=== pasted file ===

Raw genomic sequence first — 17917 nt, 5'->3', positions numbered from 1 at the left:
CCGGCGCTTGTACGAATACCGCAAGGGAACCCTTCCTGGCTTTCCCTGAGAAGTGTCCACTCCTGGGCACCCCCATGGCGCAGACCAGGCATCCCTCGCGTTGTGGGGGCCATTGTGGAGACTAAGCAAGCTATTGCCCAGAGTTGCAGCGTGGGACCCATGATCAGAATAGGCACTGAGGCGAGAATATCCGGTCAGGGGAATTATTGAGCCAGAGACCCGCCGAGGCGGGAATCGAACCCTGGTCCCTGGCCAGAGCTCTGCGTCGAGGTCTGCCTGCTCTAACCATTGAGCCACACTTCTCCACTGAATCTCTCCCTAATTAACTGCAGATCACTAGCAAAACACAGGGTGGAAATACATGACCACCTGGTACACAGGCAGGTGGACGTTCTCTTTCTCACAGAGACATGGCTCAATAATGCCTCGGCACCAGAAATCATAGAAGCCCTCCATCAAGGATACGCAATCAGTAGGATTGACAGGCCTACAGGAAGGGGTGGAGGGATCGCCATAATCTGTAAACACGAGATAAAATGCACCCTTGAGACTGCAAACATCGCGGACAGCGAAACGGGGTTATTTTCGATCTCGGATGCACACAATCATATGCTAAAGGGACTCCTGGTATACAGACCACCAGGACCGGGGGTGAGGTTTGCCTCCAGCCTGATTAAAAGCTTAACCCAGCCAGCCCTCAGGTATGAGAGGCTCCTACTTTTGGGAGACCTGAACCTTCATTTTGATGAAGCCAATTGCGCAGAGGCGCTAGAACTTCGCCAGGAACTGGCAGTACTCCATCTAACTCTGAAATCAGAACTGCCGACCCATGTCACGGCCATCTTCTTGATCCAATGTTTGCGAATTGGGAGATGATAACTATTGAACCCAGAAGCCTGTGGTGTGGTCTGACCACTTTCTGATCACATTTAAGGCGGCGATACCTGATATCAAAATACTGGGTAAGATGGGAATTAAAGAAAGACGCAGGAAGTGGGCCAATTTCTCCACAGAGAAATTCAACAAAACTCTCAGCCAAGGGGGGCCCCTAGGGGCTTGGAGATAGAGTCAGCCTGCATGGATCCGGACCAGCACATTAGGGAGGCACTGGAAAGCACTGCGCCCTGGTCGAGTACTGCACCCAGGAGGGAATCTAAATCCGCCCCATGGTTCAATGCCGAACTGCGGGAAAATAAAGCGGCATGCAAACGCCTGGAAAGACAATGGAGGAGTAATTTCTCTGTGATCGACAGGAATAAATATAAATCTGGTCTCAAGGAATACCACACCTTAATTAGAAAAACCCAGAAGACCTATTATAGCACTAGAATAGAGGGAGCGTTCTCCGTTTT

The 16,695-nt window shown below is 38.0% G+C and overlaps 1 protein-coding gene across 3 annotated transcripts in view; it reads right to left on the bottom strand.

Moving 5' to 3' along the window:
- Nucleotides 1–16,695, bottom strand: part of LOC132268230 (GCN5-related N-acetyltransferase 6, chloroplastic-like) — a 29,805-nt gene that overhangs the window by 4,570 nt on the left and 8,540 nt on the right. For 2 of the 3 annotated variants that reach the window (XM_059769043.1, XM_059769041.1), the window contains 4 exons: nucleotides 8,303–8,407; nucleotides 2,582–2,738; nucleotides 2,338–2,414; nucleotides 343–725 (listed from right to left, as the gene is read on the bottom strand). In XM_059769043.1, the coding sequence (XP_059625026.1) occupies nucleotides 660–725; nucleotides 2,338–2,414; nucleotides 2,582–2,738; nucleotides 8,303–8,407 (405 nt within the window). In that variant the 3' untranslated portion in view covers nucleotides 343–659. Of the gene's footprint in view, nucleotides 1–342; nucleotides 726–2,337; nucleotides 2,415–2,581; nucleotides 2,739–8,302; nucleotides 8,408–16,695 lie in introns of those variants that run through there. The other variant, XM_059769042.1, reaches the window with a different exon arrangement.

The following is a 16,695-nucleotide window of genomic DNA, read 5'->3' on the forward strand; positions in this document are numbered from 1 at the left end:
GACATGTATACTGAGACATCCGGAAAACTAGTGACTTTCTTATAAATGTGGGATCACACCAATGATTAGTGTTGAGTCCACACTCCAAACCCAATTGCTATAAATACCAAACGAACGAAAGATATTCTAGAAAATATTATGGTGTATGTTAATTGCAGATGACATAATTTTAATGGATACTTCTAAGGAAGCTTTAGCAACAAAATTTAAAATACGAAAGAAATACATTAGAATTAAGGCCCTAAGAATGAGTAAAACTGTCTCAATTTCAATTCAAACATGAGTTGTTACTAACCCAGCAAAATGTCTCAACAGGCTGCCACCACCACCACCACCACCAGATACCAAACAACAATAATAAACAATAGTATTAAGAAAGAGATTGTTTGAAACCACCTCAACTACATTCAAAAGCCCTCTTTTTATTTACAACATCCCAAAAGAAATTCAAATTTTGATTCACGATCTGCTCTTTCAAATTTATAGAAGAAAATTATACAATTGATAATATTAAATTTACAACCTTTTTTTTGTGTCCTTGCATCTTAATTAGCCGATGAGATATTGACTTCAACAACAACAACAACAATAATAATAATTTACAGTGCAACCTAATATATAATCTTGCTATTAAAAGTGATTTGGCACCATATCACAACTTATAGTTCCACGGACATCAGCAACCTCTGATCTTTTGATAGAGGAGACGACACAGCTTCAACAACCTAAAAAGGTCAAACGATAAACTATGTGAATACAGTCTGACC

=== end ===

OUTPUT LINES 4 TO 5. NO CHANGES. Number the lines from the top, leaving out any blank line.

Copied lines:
Moving 5' to 3' along the window:
- Nucleotides 1–16,695, bottom strand: part of LOC132268230 (GCN5-related N-acetyltransferase 6, chloroplastic-like) — a 29,805-nt gene that overhangs the window by 4,570 nt on the left and 8,540 nt on the right. For 2 of the 3 annotated variants that reach the window (XM_059769043.1, XM_059769041.1), the window contains 4 exons: nucleotides 8,303–8,407; nucleotides 2,582–2,738; nucleotides 2,338–2,414; nucleotides 343–725 (listed from right to left, as the gene is read on the bottom strand). In XM_059769043.1, the coding sequence (XP_059625026.1) occupies nucleotides 660–725; nucleotides 2,338–2,414; nucleotides 2,582–2,738; nucleotides 8,303–8,407 (405 nt within the window). In that variant the 3' untranslated portion in view covers nucleotides 343–659. Of the gene's footprint in view, nucleotides 1–342; nucleotides 726–2,337; nucleotides 2,415–2,581; nucleotides 2,739–8,302; nucleotides 8,408–16,695 lie in introns of those variants that run through there. The other variant, XM_059769042.1, reaches the window with a different exon arrangement.